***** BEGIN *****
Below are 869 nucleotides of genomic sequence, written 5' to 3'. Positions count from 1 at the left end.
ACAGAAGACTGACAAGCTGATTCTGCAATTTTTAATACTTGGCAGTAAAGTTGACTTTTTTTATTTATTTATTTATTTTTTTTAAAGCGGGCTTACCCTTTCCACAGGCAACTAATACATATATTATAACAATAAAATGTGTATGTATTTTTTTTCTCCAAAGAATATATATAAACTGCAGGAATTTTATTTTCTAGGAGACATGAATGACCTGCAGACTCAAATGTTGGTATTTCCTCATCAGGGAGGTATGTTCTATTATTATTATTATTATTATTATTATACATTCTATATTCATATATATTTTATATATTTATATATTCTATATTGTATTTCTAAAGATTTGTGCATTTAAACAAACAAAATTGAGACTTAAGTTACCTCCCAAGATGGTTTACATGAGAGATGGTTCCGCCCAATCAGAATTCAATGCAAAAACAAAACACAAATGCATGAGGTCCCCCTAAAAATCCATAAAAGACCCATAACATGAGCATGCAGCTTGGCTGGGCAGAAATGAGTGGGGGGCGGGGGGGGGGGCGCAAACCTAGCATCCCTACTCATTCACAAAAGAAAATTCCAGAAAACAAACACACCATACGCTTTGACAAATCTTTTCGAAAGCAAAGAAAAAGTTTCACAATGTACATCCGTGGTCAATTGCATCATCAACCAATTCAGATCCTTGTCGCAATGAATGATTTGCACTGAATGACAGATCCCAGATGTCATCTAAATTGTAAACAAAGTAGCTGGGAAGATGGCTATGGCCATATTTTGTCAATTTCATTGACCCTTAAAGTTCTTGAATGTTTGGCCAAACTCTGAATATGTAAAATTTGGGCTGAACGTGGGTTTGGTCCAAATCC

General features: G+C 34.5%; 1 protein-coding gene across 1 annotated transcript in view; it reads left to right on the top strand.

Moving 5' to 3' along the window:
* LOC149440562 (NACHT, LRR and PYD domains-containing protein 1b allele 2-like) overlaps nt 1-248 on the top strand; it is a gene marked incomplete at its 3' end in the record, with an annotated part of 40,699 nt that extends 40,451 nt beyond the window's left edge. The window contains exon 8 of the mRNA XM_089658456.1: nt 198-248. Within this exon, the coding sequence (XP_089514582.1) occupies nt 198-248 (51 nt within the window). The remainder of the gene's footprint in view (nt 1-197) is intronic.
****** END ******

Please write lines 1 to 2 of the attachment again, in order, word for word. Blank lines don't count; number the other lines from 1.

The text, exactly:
Below are 869 nucleotides of genomic sequence, written 5' to 3'. Positions count from 1 at the left end.
ACAGAAGACTGACAAGCTGATTCTGCAATTTTTAATACTTGGCAGTAAAGTTGACTTTTTTTATTTATTTATTTATTTTTTTTAAAGCGGGCTTACCCTTTCCACAGGCAACTAATACATATATTATAACAATAAAATGTGTATGTATTTTTTTTCTCCAAAGAATATATATAAACTGCAGGAATTTTATTTTCTAGGAGACATGAATGACCTGCAGACTCAAATGTTGGTATTTCCTCATCAGGGAGGTATGTTCTATTATTATTATTATTATTATTATTATACATTCTATATTCATATATATTTTATATATTTATATATTCTATATTGTATTTCTAAAGATTTGTGCATTTAAACAAACAAAATTGAGACTTAAGTTACCTCCCAAGATGGTTTACATGAGAGATGGTTCCGCCCAATCAGAATTCAATGCAAAAACAAAACACAAATGCATGAGGTCCCCCTAAAAATCCATAAAAGACCCATAACATGAGCATGCAGCTTGGCTGGGCAGAAATGAGTGGGGGGCGGGGGGGGGGGCGCAAACCTAGCATCCCTACTCATTCACAAAAGAAAATTCCAGAAAACAAACACACCATACGCTTTGACAAATCTTTTCGAAAGCAAAGAAAAAGTTTCACAATGTACATCCGTGGTCAATTGCATCATCAACCAATTCAGATCCTTGTCGCAATGAATGATTTGCACTGAATGACAGATCCCAGATGTCATCTAAATTGTAAACAAAGTAGCTGGGAAGATGGCTATGGCCATATTTTGTCAATTTCATTGACCCTTAAAGTTCTTGAATGTTTGGCCAAACTCTGAATATGTAAAATTTGGGCTGAACGTGGGTTTGGTCCAAATCC